A female Australian redback spider. Photo: Toby Hudson on Wiki Commons

A female Australian redback spider. Photo: Toby Hudson on Wiki Commons

Darwin in 1871, wrote The Descent of Man, and Selection in Relation to Sex, where he proposed sexual selection to explain how some traits evolve to give an advantage in the struggle for reproduction, but reduce the probability of survival. This is exactly what happens in Australian redback spiders. Sexual cannibalism is favored by selection because the cannibalized male spiders receive two paternity advantages. Through a series of behavioral experiments, Maydianne C. B. Andrade found that cannibalized males copulated for longer periods of time during which more eggs are fertilized (advantage #1). After consuming their first male, females reject subsequent males for copulation. This increases the paternity of the first male since the female only produces his off-springs and reduces the probability of her mating with a second male (advantage #2). This explains why sexual cannibalism is in fact, an adaptive strategy for male redback spiders since it increases their reproductive value.

These wild mating rituals of certain creatures may seem strange and even outrageous at first. However, one can appreciate these reproductive strategies when they’re understood in the light of evolution.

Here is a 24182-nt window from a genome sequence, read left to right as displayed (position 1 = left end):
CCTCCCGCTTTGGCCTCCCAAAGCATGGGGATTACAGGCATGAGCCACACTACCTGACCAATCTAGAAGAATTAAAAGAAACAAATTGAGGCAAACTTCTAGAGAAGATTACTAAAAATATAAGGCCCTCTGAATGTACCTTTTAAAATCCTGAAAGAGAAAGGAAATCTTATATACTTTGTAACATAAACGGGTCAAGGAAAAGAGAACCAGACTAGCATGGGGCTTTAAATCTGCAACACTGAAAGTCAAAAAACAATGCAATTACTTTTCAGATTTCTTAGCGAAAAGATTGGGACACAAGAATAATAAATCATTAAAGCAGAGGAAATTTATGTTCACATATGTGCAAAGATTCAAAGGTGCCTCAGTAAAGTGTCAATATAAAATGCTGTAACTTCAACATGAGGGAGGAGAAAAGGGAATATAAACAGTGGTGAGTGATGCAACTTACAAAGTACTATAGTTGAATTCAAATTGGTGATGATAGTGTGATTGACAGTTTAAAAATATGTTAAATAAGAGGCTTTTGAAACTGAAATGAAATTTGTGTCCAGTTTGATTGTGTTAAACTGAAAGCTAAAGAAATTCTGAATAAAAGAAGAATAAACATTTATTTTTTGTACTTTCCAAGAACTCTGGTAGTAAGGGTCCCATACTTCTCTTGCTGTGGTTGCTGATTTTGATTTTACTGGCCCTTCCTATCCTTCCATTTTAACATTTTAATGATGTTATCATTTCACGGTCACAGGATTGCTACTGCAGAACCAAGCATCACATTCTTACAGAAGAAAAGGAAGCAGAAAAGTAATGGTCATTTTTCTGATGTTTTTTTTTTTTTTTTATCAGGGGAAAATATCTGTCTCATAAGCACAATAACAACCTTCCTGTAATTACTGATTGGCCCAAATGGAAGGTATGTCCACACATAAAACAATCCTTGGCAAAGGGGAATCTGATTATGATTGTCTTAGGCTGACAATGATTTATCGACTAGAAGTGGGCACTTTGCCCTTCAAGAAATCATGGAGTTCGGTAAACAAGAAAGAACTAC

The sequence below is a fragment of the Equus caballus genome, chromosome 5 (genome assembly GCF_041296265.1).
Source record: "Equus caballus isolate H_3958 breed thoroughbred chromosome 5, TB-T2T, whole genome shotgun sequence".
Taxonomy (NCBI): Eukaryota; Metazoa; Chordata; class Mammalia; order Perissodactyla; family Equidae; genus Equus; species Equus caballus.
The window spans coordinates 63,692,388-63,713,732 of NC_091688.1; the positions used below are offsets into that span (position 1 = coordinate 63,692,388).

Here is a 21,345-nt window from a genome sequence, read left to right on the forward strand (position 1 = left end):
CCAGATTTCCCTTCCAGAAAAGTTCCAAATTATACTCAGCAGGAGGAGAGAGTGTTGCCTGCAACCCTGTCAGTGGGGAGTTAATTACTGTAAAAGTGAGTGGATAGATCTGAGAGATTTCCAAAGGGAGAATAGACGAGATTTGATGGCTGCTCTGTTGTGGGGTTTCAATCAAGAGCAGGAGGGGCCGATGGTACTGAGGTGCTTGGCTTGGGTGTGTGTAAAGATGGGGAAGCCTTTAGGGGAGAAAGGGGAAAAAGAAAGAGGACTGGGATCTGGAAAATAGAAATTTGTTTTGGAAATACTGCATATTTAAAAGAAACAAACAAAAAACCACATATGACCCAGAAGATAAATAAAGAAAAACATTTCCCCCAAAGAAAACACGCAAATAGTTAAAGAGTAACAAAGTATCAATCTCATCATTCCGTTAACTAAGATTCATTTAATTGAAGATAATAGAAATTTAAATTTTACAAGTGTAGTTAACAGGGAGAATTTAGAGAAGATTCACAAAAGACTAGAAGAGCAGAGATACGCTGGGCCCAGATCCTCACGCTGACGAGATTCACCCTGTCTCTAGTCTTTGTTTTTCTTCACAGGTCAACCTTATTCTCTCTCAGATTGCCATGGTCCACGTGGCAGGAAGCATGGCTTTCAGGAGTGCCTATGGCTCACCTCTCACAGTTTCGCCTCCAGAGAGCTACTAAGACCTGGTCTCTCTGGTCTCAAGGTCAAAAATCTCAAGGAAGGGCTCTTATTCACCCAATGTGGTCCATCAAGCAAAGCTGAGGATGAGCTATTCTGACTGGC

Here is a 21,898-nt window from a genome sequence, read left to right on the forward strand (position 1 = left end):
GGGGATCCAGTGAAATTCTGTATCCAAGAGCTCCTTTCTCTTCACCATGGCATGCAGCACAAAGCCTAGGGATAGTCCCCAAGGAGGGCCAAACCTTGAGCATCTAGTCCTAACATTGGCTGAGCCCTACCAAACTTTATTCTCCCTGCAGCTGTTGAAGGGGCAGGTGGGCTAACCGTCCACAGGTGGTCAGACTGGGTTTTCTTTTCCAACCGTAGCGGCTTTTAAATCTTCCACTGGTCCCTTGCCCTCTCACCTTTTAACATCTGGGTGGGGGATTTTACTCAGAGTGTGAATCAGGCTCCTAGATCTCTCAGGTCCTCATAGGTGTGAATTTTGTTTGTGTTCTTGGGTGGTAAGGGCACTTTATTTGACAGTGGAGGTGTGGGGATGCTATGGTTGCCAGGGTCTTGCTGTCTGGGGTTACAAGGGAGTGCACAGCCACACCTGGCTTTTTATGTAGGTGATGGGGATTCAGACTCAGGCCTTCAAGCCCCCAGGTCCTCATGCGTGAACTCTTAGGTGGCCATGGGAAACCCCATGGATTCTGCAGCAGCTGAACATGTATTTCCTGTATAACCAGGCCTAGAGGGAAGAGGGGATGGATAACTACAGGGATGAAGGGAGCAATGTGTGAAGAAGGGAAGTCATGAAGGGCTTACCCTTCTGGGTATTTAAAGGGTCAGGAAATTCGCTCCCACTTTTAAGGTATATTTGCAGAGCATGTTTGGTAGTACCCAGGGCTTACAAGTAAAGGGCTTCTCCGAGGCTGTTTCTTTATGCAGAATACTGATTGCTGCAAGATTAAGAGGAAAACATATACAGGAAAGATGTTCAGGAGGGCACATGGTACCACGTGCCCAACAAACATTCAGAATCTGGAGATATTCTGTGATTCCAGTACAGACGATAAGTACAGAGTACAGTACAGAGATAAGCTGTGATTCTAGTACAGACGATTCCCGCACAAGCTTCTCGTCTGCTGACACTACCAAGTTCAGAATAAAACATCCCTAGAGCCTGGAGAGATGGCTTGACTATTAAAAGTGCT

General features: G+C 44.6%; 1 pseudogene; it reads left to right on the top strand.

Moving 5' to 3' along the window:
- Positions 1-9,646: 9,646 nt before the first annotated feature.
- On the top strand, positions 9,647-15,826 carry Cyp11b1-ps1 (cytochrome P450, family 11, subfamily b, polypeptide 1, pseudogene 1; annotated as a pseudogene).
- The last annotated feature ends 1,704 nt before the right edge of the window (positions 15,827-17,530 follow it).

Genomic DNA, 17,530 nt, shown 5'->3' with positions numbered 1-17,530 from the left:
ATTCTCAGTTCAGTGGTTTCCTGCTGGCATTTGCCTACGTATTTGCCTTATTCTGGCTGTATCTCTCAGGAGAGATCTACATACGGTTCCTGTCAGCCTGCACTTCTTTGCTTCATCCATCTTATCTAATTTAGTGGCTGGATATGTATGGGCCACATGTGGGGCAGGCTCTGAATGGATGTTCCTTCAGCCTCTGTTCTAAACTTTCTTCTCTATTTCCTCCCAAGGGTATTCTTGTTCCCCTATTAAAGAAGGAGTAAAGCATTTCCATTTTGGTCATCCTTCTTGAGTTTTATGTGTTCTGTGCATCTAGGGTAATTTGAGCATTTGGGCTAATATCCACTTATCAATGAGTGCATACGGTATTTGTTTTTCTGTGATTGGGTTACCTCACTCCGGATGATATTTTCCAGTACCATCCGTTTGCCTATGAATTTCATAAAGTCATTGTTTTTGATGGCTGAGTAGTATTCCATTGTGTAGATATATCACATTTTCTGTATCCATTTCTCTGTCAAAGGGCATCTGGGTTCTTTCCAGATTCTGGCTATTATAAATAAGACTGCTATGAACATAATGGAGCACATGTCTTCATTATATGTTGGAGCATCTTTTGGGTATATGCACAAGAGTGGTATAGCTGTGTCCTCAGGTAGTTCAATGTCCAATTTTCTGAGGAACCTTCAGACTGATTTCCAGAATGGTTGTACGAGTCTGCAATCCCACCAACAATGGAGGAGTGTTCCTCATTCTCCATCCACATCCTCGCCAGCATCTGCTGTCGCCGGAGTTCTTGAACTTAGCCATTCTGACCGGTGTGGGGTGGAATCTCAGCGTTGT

Two new drugs for Hepatitis C

Recently, two new oral drugs were considered for approval for Hepatitis C – a viral infection caused by Hepatitis C Virus (HCV) that affects liver cells and ultimately causes liver failure and/ or hepatocellular carcinoma due to chronic condition. One may not have heard much about the Hep C disease, but it is more common than HIV. WHO has estimated that around 150 million people around the world are chronically infected with HCV and more than 350,000 people die every year from Hep C related liver diseases. So far, smallpox is the only viral disease of humans that has been completely eradicated from the planet due to the success of vaccination strategies using live attenuated vaccinia viruses. No vaccine is available against HCV owing to the high mutation rates of it’s positive single stranded RNA genome.

Current treatment for Hep C involves injecting interferon- a class of cytokines which induces an antiviral state in the infected cells and enhances the immune system. It is given in combination with ribavirin, which is a nucleoside analog. Being a prodrug, ribavirin is activated inside the cell and inhibits viral replication by interfering with viral RNA synthesis and viral mRNA capping. However, simeprevir and sofosbuvir – the newly approved oral medications, are meant to directly interfere with HCV’s ability to replicate and make proteins when taken along with ribavirin. In a phase II trial, about 78% of patients infected with HCV were cured with a combination of sofosbuvir and ribavirin without the need of interferon. This is not a new strategy when it comes to antiviral drug treatments. Similar kinds of “drug cocktails” are used to treat HIV infection as a part of Highly Active Antiretroviral Treatment therapy.